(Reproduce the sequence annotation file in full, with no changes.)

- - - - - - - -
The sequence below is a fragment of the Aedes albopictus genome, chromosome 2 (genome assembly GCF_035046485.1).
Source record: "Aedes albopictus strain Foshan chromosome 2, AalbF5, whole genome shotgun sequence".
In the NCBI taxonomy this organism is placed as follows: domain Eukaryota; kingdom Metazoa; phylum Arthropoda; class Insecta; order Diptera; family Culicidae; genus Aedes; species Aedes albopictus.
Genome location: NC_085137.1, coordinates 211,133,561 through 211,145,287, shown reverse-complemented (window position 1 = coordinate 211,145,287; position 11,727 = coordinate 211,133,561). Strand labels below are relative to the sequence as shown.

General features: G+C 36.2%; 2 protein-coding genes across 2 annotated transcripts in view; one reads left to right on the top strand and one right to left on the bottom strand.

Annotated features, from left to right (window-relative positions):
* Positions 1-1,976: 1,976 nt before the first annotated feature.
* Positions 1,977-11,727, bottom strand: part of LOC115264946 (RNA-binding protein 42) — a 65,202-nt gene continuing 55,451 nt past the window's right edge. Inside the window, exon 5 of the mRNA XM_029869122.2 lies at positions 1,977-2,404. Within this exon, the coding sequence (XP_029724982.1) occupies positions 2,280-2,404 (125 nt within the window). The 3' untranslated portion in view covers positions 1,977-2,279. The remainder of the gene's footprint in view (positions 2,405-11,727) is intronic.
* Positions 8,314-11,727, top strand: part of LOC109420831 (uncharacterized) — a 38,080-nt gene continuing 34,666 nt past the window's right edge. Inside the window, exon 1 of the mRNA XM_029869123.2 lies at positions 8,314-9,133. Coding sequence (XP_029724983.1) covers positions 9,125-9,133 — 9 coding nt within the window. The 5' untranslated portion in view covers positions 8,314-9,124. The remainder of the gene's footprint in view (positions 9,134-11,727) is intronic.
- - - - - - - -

The sequence below is a fragment of the Aedes albopictus genome, chromosome 2 (genome assembly GCF_035046485.1).
Source record: "Aedes albopictus strain Foshan chromosome 2, AalbF5, whole genome shotgun sequence".
In the NCBI taxonomy this organism is placed as follows: domain Eukaryota; kingdom Metazoa; phylum Arthropoda; class Insecta; order Diptera; family Culicidae; genus Aedes; species Aedes albopictus.
Genome location: NC_085137.1, coordinates 211,133,561 through 211,145,287, shown reverse-complemented (window position 1 = coordinate 211,145,287; position 11,727 = coordinate 211,133,561). Strand labels below are relative to the sequence as shown.

General features: G+C 36.2%; 2 protein-coding genes across 2 annotated transcripts in view; one reads left to right on the top strand and one right to left on the bottom strand.

Annotated features, from left to right (window-relative positions):
* Positions 1-1,976: 1,976 nt before the first annotated feature.
* Positions 1,977-11,727, bottom strand: part of LOC115264946 (RNA-binding protein 42) — a 65,202-nt gene continuing 55,451 nt past the window's right edge. Inside the window, exon 5 of the mRNA XM_029869122.2 lies at positions 1,977-2,404. Within this exon, the coding sequence (XP_029724982.1) occupies positions 2,280-2,404 (125 nt within the window). The 3' untranslated portion in view covers positions 1,977-2,279. The remainder of the gene's footprint in view (positions 2,405-11,727) is intronic.
* Positions 8,314-11,727, top strand: part of LOC109420831 (uncharacterized) — a 38,080-nt gene continuing 34,666 nt past the window's right edge. Inside the window, exon 1 of the mRNA XM_029869123.2 lies at positions 8,314-9,133. Coding sequence (XP_029724983.1) covers positions 9,125-9,133 — 9 coding nt within the window. The 5' untranslated portion in view covers positions 8,314-9,124. The remainder of the gene's footprint in view (positions 9,134-11,727) is intronic.